This week, I want to profile some young and enthusiastic investors in Ghana and their investment journey. They have been investing in securities in the Ghanaian markets and have been doing this regularly.
They have great experiences. Some failed in one way or the other, learnt from the failures and still put their money to work.  The time has come for us to know How they started, what they do and what mistakes they made and their advice to the young investment public in Ghana.

1. David Mawutor Avor


  Age: 25

M. D. Avor
Chartered Insurer,
Head of e-Buisness Unit-
(Vanguard Assurance)

My good friend and business partner, M.D. Avor, as he likes to be called, is a founding member of Fortune Hunters Investment Club (now FHI Group) and currently the head of the e-Business Unit at Vanguard Assurance Company Limited.


He began his investment Journey after turning 18 and purchased GHc 50 worth of EPACK shares. “It’s been almost 7 years since then and I have not for once regretted my decision.” – He said to me. …….
Click to Read More

2. Name: Kwabena Amo-Mensah


   Age: 24

Kwabena Amo-Mensah
President of SFIC (Private Equity Group)
Deputy Finance Director at
“Heart For Children Africa”

Kwabena Amo-Mensah is a good friend and a promising investment professional with extensive knowledge in securities and financial markets. Any time I speak to him, I go to read more, because he always uses investment jargons that forces me to expand my scope. He is the President of SFIC, a private equity  start-up group, deputy finance director at “Heart For Children Africa” a registered NGO that reaches out to children in deprived communities, an investment coach and forex trader.  He has a background in accounting and finance and currently at the final stages of ICA Ghana.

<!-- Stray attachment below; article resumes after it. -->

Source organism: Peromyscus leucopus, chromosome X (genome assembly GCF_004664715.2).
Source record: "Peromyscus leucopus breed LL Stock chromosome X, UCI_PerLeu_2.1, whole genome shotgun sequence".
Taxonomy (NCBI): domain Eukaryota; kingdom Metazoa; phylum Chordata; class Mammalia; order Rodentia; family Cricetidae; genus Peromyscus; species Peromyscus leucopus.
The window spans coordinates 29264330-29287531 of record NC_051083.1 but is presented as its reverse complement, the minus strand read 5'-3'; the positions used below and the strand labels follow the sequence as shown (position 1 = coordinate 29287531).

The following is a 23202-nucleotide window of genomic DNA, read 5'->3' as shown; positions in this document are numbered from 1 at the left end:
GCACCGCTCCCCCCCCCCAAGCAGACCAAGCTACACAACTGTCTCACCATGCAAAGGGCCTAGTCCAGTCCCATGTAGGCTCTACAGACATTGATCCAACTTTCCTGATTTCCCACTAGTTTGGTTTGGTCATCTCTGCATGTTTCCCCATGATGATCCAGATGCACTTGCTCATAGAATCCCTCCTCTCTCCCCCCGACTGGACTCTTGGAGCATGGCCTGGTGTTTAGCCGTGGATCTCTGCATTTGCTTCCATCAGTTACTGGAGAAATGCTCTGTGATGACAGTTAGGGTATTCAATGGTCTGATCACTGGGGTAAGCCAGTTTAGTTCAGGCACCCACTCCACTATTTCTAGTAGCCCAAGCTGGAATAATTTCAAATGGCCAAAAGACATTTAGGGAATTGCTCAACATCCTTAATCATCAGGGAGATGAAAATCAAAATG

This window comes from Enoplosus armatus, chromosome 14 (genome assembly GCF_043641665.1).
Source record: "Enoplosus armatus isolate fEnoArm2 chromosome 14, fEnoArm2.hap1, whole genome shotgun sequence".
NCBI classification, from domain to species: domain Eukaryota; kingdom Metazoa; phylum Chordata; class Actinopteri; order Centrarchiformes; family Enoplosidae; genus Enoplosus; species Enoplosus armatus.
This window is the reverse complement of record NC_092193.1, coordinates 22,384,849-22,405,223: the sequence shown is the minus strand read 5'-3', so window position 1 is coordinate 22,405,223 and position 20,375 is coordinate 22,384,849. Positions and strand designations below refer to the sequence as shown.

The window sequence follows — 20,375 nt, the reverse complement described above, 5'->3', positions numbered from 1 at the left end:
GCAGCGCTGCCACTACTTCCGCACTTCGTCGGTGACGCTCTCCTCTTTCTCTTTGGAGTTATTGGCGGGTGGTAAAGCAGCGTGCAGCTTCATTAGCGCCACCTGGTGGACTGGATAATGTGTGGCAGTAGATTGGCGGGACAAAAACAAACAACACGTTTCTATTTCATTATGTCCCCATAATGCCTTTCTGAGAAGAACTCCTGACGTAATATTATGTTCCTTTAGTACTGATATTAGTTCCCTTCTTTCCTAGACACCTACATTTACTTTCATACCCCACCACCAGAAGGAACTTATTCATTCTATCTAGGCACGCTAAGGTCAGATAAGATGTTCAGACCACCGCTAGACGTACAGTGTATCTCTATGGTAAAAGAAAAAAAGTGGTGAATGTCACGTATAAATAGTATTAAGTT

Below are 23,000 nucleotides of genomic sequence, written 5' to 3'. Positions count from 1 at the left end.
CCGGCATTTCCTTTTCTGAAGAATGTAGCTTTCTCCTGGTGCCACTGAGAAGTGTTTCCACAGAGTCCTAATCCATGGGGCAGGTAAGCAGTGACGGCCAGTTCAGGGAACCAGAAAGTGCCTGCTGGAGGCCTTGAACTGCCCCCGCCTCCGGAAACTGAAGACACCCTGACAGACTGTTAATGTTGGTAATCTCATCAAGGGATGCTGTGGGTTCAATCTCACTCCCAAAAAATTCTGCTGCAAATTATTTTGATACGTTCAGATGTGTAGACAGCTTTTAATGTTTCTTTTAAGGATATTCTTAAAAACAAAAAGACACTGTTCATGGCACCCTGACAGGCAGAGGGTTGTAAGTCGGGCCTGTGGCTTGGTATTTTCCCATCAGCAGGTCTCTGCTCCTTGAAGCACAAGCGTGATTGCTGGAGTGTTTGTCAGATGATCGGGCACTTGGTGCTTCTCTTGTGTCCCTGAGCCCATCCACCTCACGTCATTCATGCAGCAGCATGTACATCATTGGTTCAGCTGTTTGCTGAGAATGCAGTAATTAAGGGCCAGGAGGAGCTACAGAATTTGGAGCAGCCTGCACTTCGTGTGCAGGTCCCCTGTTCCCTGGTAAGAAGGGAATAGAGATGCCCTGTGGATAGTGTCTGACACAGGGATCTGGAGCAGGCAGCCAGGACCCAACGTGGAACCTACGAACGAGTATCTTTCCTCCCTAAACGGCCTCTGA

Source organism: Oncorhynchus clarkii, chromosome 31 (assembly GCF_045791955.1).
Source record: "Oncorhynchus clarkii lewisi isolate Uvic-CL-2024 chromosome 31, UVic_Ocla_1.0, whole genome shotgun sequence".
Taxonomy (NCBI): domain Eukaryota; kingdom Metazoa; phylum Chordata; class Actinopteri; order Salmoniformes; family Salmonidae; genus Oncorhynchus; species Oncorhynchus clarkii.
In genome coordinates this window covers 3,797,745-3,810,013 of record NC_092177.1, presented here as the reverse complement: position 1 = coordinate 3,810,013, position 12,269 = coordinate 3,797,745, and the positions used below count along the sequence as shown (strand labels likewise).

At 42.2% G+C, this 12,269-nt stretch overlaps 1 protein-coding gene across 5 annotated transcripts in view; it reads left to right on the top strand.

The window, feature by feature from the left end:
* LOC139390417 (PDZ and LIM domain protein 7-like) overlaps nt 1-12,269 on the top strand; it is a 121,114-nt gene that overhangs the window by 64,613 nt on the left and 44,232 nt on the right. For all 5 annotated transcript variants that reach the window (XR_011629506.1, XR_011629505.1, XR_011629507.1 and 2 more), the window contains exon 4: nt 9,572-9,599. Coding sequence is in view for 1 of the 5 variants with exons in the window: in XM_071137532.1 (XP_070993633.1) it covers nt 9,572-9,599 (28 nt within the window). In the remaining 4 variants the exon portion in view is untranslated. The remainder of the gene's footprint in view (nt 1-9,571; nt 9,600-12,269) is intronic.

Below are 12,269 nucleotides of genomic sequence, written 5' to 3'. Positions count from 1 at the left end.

He started investing in 2008 after reading Robert Kiyosaki’s “Rich Dad Poor Dad”. ……Click to Read More



3. Name: Ernest Addae

   Twitter: @earnaddae
Ernest Addae
Senior Research Assistant
 UCC School of Medical Sciences

 Executive Director of
 Medical Education Consult

When you meet someone with a background in Human Biology and named his son after Warren Buffett, you should know what he is most passionate about.  Ernest Addae, a Senior Research Assistant at the University of Cape of Coast School of Medical Sciences happens to be one of the greatest followers and fan of Warren Buffett and his Investment strategy. ….. CLICK TO READ MORE


4. Name: Benjamin Kofi Nyarko


      Age: 26

Investment Analyst,
Entrepreneur,
Cost /Management Accountant

My good friend, Benjamin and a big dreamer like myself, aims at being the first Black benevolent richest man in the world. He started investing in the year 2004 and the drive was to be his ‘own Boss’ in the near future. “I dream of starting companies and listing them on the Ghana Stock Exchange”, He told me. He also attributes his drive to invest and attain his dreams to Robert Kiyosaki and Mike Murdock.

Benjamin chose to invest 60% of his portfolio in Stocks, 30% in Government Securities and 10% in Mutual Funds.  
Click to read more

5. Name: Alex Titriku

  Age: 24

Twitter/ Instagram: @kurusoo

My investment colleague and great friend Alex, is a trained Engineer currently pursuing graduate studies in the field of Analog and Mixed Signal Integrated Circuits and he is also currently researching into Optical Transceivers. … 🙂. Let’s now find out about his investment life.